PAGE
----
In contrast, defendants have no substantial interest that requires such sweeping censorship. Almost entirely, defendants offer the vague "speculation about the pernicious effects" of speech that the Supreme Court explicitly rejected. NTEU, 513 U.S. at 475-76 n.21, 115 S. Ct. at 1017-18 n.21. Defendants argue that the department must speak with one voice; that the department is a paramilitary organization; and that said speech would compromise the "efficiency, integrity and discipline" of the department. (See Def.'s Mem. in Supp. of Their Obj. to Pl.'s Mot. For Sum. J. and Cross-Mot. For Sum. J. at 10; Def. Answers to Pl.'s Interrogatory at PP 12, 21, 25.)

None of these assertions amounts to an ounce on the NTEU scale. Although operational efficiency is undoubtably a vital government interest, see NTEU, 513 U.S. at 473, 115 S. Ct. at 1016, the government must demonstrate that the harms are real and that the regulation will in fact alleviate those harms in a direct and material way, see id. at 475, 115 S. Ct. at 1017. This is not impossible. For an example of such impact, parties need look no farther than defendants' final argument: that firefighters cannot comment publicly on the cause of a fire or the name of someone who perished in a fire. (See Def.'s Mem. in Support of Their Obj. to Pl.'s Mot. For Sum. J. and Cross-Mot. For Sum. J. at 9-10). Leaks to the media are a concrete concern with a necessary impact on the fire department. A leak could ruin an investigation and endanger lives. Probably, the fire department can forbid its employees from discussing ongoing investigations; certainly, such a rule would survive summary judgment.

But then, defendants ignored that restrictive option and imposed clumsy and overbroad restrictions on all speech about the fire department. In noting that a "reasonable" burden on expression requires a justification far stronger than mere speculation about serious harms, the NTEU Court quoted a statement by Justice Brandeis:

Fear of serious injury cannot alone justify suppression of free speech and assembly. Men feared witches and burnt women.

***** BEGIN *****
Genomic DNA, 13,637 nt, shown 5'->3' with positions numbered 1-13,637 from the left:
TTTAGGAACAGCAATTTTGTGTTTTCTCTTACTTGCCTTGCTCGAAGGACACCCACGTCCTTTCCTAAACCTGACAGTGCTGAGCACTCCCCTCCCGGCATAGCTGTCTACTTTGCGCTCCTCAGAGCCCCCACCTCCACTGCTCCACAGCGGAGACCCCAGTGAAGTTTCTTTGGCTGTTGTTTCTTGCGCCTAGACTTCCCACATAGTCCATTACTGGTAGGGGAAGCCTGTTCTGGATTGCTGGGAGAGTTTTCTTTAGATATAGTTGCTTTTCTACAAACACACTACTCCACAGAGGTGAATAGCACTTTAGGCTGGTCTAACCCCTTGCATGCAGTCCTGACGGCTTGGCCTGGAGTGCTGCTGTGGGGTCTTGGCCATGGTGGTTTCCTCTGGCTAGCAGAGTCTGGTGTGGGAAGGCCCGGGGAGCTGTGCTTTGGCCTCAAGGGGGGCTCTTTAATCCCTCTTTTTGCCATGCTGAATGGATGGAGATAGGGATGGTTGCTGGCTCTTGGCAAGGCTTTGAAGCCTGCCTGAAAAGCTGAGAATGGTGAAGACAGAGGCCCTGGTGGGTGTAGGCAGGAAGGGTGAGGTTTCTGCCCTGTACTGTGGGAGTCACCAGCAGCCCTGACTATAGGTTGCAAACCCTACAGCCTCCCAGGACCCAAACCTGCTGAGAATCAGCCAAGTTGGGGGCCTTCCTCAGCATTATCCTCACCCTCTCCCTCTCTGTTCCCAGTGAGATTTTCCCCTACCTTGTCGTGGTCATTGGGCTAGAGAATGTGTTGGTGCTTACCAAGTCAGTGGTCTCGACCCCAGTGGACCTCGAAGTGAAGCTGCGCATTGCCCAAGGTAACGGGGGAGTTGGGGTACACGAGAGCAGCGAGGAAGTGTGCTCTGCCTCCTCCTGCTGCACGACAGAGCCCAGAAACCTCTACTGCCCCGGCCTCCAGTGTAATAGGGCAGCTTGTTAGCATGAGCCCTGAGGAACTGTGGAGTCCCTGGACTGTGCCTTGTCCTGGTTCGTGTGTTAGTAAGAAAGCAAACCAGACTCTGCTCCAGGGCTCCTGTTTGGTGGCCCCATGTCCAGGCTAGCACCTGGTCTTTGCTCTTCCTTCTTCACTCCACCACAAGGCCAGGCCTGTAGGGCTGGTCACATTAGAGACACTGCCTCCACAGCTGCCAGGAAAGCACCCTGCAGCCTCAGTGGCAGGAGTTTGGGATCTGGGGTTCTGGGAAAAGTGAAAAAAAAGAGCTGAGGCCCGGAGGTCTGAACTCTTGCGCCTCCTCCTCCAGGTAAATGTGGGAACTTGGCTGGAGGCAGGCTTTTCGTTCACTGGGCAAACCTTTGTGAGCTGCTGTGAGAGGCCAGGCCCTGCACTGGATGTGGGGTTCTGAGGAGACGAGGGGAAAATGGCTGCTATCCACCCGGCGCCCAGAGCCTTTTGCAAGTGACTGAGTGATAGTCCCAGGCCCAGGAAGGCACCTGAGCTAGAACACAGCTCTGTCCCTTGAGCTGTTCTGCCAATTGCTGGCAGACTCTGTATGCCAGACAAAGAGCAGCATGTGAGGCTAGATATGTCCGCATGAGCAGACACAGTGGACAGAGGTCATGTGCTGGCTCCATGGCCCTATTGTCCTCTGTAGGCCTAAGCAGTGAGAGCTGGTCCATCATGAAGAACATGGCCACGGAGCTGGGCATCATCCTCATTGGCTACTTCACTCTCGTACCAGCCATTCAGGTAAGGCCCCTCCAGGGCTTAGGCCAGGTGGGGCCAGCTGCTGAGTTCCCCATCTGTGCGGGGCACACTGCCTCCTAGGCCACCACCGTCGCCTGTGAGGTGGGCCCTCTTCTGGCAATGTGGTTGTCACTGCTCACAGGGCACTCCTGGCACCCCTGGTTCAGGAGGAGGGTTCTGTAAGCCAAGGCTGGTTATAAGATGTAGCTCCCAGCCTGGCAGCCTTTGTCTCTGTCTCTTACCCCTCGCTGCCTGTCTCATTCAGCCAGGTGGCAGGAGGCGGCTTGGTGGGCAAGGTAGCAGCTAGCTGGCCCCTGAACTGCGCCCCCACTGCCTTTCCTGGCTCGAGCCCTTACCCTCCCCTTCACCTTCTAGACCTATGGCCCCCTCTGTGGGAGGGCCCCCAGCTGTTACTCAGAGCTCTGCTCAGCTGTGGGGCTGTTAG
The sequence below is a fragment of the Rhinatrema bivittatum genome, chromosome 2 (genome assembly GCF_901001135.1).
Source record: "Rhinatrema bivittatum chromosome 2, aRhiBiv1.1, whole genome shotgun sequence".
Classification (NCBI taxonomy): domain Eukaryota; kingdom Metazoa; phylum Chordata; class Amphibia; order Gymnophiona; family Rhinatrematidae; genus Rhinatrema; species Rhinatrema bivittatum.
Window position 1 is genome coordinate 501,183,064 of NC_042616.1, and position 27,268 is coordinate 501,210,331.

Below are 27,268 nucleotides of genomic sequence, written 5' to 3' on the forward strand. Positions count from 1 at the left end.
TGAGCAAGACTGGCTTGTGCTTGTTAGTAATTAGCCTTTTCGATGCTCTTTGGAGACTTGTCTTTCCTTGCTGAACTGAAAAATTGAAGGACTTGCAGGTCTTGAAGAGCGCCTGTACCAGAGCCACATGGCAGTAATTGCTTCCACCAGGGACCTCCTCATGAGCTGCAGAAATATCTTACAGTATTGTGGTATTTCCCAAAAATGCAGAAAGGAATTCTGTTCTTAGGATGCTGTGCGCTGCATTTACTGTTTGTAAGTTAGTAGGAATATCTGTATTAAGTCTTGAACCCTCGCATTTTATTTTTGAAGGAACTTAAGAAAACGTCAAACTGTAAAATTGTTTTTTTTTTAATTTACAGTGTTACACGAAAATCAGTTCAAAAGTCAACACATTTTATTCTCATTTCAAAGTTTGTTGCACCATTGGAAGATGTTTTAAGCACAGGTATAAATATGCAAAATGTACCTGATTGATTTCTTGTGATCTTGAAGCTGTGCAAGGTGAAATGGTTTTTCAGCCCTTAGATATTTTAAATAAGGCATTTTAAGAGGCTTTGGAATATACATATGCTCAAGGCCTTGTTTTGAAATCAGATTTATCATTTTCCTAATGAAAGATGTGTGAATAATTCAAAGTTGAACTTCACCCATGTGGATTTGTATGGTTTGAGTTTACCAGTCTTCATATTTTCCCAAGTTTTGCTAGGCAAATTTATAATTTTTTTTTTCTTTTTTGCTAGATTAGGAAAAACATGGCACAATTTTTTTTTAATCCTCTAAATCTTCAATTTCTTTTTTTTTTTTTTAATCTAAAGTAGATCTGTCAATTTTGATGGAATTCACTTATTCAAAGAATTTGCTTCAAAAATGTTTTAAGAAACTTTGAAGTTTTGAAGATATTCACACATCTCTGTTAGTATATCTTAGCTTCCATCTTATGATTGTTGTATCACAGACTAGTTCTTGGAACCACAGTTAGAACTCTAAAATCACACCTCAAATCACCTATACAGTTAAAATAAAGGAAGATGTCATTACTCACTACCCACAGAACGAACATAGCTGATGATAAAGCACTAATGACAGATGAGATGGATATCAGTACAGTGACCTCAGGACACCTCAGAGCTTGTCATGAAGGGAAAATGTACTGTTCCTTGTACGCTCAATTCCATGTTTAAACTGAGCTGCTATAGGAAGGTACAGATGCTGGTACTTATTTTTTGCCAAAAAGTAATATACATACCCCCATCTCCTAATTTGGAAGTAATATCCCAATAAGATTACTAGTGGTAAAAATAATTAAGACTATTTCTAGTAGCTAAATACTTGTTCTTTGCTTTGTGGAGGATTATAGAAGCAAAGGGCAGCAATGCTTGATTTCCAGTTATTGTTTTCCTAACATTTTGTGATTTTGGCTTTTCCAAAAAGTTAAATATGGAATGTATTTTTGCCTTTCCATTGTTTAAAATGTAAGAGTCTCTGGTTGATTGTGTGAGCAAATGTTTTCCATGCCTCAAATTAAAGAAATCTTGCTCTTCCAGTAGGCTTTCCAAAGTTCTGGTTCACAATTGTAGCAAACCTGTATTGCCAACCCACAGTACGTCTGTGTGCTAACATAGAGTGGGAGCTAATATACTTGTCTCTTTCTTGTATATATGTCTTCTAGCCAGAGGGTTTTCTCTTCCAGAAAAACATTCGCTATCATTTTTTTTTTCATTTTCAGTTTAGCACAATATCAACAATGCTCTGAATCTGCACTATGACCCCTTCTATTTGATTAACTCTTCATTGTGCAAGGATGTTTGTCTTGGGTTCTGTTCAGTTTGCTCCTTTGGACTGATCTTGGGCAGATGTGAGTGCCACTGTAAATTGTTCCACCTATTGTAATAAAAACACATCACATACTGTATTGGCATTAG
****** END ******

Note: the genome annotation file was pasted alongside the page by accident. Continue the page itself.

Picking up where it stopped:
NTEU, 513 U.S. at 475, 115 S. Ct. at 1017 (quoting Whitney v. California, 274 U.S. 357, 376, 47 S. Ct. 641, 648, 71 L. Ed. 1095, (1927) (Brandeis, J., concurring)). In this case, defendants feared losing control and burnt firefighters.

Therefore, this Court concludes that the suppression of plaintiffs' free speech rights and the harm resulting to the public from the Fire Department rules far outweigh any harm to the government. The benefits the Fire Department rules may provide -- including the stanching of media leaks about investigations -- are not sufficient to justify this crudely crafted burden on plaintiffs' freedom to engage in expressive activities. These Fire Department rules on their face violate the First Amendment.

III. Remedies

One proper remedy to an unconstitutional exercise of the police power is a declaration of the invalidity of that action or policy. See Q.C. Constr. Co., Inc. v. Gallo, 649 F. Supp. 1331, 1338 (D.R.I. 1986) [ hereinafter Q.C. I ]. Where an ordinance is not narrowly drawn, or is "overbroad," the ordinance's very existence may inhibit or chill the free expression of speech protected by the First Amendment. For this reason, an overbroad ordinance may be struck down entirely even though, as applied, it may prohibit some forms of expression which are not constitutionally protected. See Broadrick v. Oklahoma, 413 U.S. 601, 611-12, 93 S. Ct. 2908, 2915-16, 37 L. Ed. 2d 830 (1973); Wolf v. City of Aberdeen, 758 F. Supp. 551, 553 (D.S.D. 1991).

Injunctive relief is also an appropriate remedy for a constitutionally defective police power regulation. See, e.g., Dan B. Dobbs, Dobbs Law of Remedies § 2.9(2) (2d ed. 1993); Q.C. I, 649 F. Supp. at 1338-39. In issuing permanent injunctive relief, a district court has "broad power to restrain acts which are of the same type or class as unlawful acts which the court has found to have been committed or whose commission in the future, unless enjoined, may fairly be anticipated from the defendant's conduct in the past." Brown v. Trustees of Boston University, 891 F.2d 337, 361, n. 23 (1st Cir. 1989) (quoting NLRB. v. Express Publishing Co., 312 U.S. 426, 435, 61 S. Ct. 693, 699, 85 L. Ed. 930 (1941)). At the same time, an injunction should be narrowly tailored to give only the relief to which the plaintiff is entitled. See Brown, 891 F.2d at 361 (citing Califano v. Yamasaki, 442 U.S. 682, 702, 99 S. Ct. 2545, 2558, 61 L. Ed. 2d 176 (1979)).

For the preceding reasons, plaintiffs' motion for summary judgment is granted and defendants' motion for summary judgment is denied. General Order No. 13 and Regulations 23 and 24 are declared void, and defendants are enjoined from enforcing them against any of these plaintiffs or any member of Providence Firefighters Local 799.

Plaintiffs are also entitled to costs and an award of counsel fees under 42 U.S.C. § 1988. Any motion for such costs including counsel fees shall be made within twenty (20) days of this decision. The application for counsel fees must be supported by a detailed, contemporaneous accounting of the time spent by the attorneys on this case. See Grendel's Den, Inc. v. Larkin, 749 F.2d 945, 952 (1st Cir. 1984).

Counsel for plaintiff shall draft and submit to the Court a proposed form of judgment.

It is so Ordered.

Ronald R. Lagueux

Chief Judge

October 27, 1998